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Study says cheating is on the rise at US schools
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Dishonest habits are on the rise in schools according to a new national study, and local educators say the temptation to cheat may be particularly strong for Georgia students concerned about obtaining state college scholarships.

A survey of 29,760 students at 100 randomly selected public, private and private religious high schools nationwide found 30 percent of students have stolen from a store and 64 percent have cheated on a test in the past year.

The Josephson Institute, a Los Angeles-based ethics institute, surveyed students and promised them anonymity. The large-scale survey suggested Americans are too apathetic about ethical standards.

The survey reported cheating in school is rampant and getting worse. Sixty-four percent of students cheated on a test in the past year and 38 percent did so two or more times, up from 60 percent and 35 percent in a 2006 survey. In addition, 36 percent of students admitted to using the Internet to plagiarize an assignment compared to 33 percent in 2004.

Despite such responses, 93 percent of the students said they were satisfied with their personal ethics and character, and 77 percent affirmed that "when it comes to doing what is right, I am better than most people I know."

Carol Cox, principal of North Georgia Christian School in Gainesville, said only a handful of students are sent to her office each year for cheating or plagiarism. She said perhaps due to the school’s religious foundation, cheating is not a rampant problem at the school, but high school students who cheat frequent her office more than younger students.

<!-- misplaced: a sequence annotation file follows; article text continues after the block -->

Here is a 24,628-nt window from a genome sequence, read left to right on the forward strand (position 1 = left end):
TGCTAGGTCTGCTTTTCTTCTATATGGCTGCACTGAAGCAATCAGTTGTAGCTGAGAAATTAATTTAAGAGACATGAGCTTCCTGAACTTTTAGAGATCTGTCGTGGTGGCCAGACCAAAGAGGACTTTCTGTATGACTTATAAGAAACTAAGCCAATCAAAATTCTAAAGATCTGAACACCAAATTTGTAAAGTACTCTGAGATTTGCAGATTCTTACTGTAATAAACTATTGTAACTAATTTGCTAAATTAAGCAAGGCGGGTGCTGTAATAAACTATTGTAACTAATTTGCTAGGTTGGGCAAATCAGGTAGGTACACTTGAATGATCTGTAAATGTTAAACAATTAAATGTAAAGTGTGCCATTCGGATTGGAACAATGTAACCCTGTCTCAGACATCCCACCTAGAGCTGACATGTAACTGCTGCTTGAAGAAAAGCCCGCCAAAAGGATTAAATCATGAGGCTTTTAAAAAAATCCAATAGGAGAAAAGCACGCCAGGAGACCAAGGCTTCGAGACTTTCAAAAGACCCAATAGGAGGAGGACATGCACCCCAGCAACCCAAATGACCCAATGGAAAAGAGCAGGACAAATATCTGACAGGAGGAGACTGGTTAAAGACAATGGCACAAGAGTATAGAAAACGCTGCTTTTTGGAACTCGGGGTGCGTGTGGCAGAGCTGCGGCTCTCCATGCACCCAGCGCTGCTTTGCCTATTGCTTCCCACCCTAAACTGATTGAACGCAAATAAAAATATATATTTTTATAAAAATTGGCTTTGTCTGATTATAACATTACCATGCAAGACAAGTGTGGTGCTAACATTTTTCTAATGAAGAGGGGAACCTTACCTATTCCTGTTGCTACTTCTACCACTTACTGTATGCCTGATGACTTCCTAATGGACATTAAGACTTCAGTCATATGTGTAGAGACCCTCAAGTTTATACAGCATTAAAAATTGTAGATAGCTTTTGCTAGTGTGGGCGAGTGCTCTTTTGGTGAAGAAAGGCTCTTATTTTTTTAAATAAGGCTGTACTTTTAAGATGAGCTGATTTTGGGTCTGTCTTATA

"Their HOPE Scholarship stands in the balance, and I think that’s not just for our students, but for all students across the state of Georgia," Cox said. "I think certainly for high school students the HOPE Scholarship has put more pressure on them and their grades. It’s just one more reason students might be tempted to cheat."

To earn the state’s HOPE Scholarship that covers full tuition at public colleges and universities, students must graduate from high school with at least a B average.

Cox said consequences for cheating at North Georgia Christian range from a zero on the assignment up to or including suspension. She said three high school students out of 75 at the school were reprimanded for cheating or plagiarism last year.

Cindy Blakley, director of secondary education for Hall County schools, said cheating and plagiarism likely is more of a problem than system educators are able to detect.

"I think there are probably more students cheating on an exam than we know about," she said.

And Blakley said what’s surprising is that it’s often the high-achieving students who care most about their grades who feel compelled to cheat.

"Sometimes because they want so much to be No. 1, they do whatever they can to be No. 1," she said.

While Blakley did not have data on cheating statistics in Hall County schools, she did say consequences for cheating could include a zero grade for the assignment, a substitute assignment, detention or parent conference as well as in-school suspension.

Blakley said she believes it’s important parents and teachers stress to students they do their best in school, but their best may not always be a 100.

"It may be a 93 or a 91," she said. "It’s important that a student’s best is accepted, whatever that may be."

The results of the study have some questioning where the morals of this generation of students may take the United States in the future.

Cox said she thinks the lines of morality for students nationally are certainly grayer these days.

"That’s where we believe the biblical standards come in, and then there’s one standard of what is right and wrong," she said.

Blakley said school leaders are trying to carry out the system’s motto of "Character, Competency and Rigor for all" to benefit individual students as well as the community.

"The most successful students and the ones who are most valuable to our community are the ones who dig in their heels and are willing to do the work," she said. "I think that’s why we have to talk about it with parents, teachers and students. I think we’ll find the most success in families and schools working together."

The Associated Press contributed to this story.